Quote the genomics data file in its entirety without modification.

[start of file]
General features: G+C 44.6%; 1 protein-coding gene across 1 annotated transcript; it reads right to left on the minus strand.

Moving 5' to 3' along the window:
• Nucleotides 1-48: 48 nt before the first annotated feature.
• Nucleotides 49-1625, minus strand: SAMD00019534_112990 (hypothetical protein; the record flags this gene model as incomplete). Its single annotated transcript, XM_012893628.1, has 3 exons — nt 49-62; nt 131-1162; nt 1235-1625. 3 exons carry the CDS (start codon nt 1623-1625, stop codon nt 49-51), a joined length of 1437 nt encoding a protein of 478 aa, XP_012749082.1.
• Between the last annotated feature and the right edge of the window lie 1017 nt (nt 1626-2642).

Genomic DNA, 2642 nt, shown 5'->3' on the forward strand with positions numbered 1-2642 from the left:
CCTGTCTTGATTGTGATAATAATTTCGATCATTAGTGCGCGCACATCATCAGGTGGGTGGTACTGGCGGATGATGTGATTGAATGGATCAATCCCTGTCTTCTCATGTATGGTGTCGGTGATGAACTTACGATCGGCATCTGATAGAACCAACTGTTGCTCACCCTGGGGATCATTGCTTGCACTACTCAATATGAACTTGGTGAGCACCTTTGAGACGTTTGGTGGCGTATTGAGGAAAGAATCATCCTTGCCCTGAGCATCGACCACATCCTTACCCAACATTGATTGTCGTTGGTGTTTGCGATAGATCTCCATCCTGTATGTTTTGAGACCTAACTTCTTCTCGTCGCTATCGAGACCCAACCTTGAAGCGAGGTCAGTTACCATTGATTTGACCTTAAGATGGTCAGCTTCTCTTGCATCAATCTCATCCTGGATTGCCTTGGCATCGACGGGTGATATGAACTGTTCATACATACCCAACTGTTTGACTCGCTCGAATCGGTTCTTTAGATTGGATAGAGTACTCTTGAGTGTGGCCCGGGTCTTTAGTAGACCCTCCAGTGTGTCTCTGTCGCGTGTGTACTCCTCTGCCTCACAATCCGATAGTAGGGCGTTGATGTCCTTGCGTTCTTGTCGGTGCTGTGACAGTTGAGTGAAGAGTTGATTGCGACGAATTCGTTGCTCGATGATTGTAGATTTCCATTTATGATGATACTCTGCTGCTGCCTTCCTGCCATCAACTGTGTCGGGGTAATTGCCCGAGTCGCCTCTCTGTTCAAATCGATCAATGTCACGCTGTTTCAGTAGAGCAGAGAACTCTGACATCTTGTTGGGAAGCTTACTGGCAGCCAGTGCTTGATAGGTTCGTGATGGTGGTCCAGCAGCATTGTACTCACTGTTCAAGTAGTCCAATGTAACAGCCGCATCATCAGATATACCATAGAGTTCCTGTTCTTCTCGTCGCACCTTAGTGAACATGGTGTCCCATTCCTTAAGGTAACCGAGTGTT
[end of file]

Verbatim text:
General features: G+C 44.6%; 1 protein-coding gene across 1 annotated transcript; it reads right to left on the minus strand.

Moving 5' to 3' along the window:
• Nucleotides 1-48: 48 nt before the first annotated feature.
• Nucleotides 49-1625, minus strand: SAMD00019534_112990 (hypothetical protein; the record flags this gene model as incomplete). Its single annotated transcript, XM_012893628.1, has 3 exons — nt 49-62; nt 131-1162; nt 1235-1625. 3 exons carry the CDS (start codon nt 1623-1625, stop codon nt 49-51), a joined length of 1437 nt encoding a protein of 478 aa, XP_012749082.1.
• Between the last annotated feature and the right edge of the window lie 1017 nt (nt 1626-2642).

Genomic DNA, 2642 nt, shown 5'->3' on the forward strand with positions numbered 1-2642 from the left:
CCTGTCTTGATTGTGATAATAATTTCGATCATTAGTGCGCGCACATCATCAGGTGGGTGGTACTGGCGGATGATGTGATTGAATGGATCAATCCCTGTCTTCTCATGTATGGTGTCGGTGATGAACTTACGATCGGCATCTGATAGAACCAACTGTTGCTCACCCTGGGGATCATTGCTTGCACTACTCAATATGAACTTGGTGAGCACCTTTGAGACGTTTGGTGGCGTATTGAGGAAAGAATCATCCTTGCCCTGAGCATCGACCACATCCTTACCCAACATTGATTGTCGTTGGTGTTTGCGATAGATCTCCATCCTGTATGTTTTGAGACCTAACTTCTTCTCGTCGCTATCGAGACCCAACCTTGAAGCGAGGTCAGTTACCATTGATTTGACCTTAAGATGGTCAGCTTCTCTTGCATCAATCTCATCCTGGATTGCCTTGGCATCGACGGGTGATATGAACTGTTCATACATACCCAACTGTTTGACTCGCTCGAATCGGTTCTTTAGATTGGATAGAGTACTCTTGAGTGTGGCCCGGGTCTTTAGTAGACCCTCCAGTGTGTCTCTGTCGCGTGTGTACTCCTCTGCCTCACAATCCGATAGTAGGGCGTTGATGTCCTTGCGTTCTTGTCGGTGCTGTGACAGTTGAGTGAAGAGTTGATTGCGACGAATTCGTTGCTCGATGATTGTAGATTTCCATTTATGATGATACTCTGCTGCTGCCTTCCTGCCATCAACTGTGTCGGGGTAATTGCCCGAGTCGCCTCTCTGTTCAAATCGATCAATGTCACGCTGTTTCAGTAGAGCAGAGAACTCTGACATCTTGTTGGGAAGCTTACTGGCAGCCAGTGCTTGATAGGTTCGTGATGGTGGTCCAGCAGCATTGTACTCACTGTTCAAGTAGTCCAATGTAACAGCCGCATCATCAGATATACCATAGAGTTCCTGTTCTTCTCGTCGCACCTTAGTGAACATGGTGTCCCATTCCTTAAGGTAACCGAGTGTT